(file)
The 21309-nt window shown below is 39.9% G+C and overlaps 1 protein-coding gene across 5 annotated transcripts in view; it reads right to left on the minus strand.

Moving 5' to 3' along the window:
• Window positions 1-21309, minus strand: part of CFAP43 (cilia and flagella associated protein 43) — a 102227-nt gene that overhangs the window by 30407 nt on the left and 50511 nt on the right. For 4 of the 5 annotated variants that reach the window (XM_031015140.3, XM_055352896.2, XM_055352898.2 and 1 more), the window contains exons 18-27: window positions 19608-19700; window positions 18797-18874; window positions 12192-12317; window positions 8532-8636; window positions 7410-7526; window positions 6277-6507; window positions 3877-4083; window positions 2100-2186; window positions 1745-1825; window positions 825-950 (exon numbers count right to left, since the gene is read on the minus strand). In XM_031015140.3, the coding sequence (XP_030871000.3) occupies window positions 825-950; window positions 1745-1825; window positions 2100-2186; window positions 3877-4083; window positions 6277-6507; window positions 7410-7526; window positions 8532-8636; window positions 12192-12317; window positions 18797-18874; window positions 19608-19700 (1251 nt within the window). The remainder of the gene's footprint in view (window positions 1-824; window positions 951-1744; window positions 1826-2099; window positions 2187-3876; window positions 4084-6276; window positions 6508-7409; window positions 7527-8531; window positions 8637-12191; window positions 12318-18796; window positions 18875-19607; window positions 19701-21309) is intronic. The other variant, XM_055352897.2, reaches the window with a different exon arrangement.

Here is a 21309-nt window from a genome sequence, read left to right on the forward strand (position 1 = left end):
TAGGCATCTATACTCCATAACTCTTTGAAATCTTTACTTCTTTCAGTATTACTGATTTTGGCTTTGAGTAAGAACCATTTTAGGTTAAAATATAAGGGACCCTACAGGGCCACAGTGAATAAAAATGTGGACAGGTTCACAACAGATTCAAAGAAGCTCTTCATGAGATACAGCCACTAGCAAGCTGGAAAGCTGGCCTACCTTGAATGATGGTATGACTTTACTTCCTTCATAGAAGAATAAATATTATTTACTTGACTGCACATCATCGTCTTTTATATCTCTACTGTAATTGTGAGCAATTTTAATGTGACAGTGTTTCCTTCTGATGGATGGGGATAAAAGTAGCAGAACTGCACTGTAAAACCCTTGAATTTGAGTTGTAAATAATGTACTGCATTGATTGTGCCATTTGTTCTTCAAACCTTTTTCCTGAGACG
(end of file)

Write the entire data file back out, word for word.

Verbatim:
The 21309-nt window shown below is 39.9% G+C and overlaps 1 protein-coding gene across 5 annotated transcripts in view; it reads right to left on the minus strand.

Moving 5' to 3' along the window:
• Window positions 1-21309, minus strand: part of CFAP43 (cilia and flagella associated protein 43) — a 102227-nt gene that overhangs the window by 30407 nt on the left and 50511 nt on the right. For 4 of the 5 annotated variants that reach the window (XM_031015140.3, XM_055352896.2, XM_055352898.2 and 1 more), the window contains exons 18-27: window positions 19608-19700; window positions 18797-18874; window positions 12192-12317; window positions 8532-8636; window positions 7410-7526; window positions 6277-6507; window positions 3877-4083; window positions 2100-2186; window positions 1745-1825; window positions 825-950 (exon numbers count right to left, since the gene is read on the minus strand). In XM_031015140.3, the coding sequence (XP_030871000.3) occupies window positions 825-950; window positions 1745-1825; window positions 2100-2186; window positions 3877-4083; window positions 6277-6507; window positions 7410-7526; window positions 8532-8636; window positions 12192-12317; window positions 18797-18874; window positions 19608-19700 (1251 nt within the window). The remainder of the gene's footprint in view (window positions 1-824; window positions 951-1744; window positions 1826-2099; window positions 2187-3876; window positions 4084-6276; window positions 6508-7409; window positions 7527-8531; window positions 8637-12191; window positions 12318-18796; window positions 18875-19607; window positions 19701-21309) is intronic. The other variant, XM_055352897.2, reaches the window with a different exon arrangement.

Here is a 21309-nt window from a genome sequence, read left to right on the forward strand (position 1 = left end):
TAGGCATCTATACTCCATAACTCTTTGAAATCTTTACTTCTTTCAGTATTACTGATTTTGGCTTTGAGTAAGAACCATTTTAGGTTAAAATATAAGGGACCCTACAGGGCCACAGTGAATAAAAATGTGGACAGGTTCACAACAGATTCAAAGAAGCTCTTCATGAGATACAGCCACTAGCAAGCTGGAAAGCTGGCCTACCTTGAATGATGGTATGACTTTACTTCCTTCATAGAAGAATAAATATTATTTACTTGACTGCACATCATCGTCTTTTATATCTCTACTGTAATTGTGAGCAATTTTAATGTGACAGTGTTTCCTTCTGATGGATGGGGATAAAAGTAGCAGAACTGCACTGTAAAACCCTTGAATTTGAGTTGTAAATAATGTACTGCATTGATTGTGCCATTTGTTCTTCAAACCTTTTTCCTGAGACG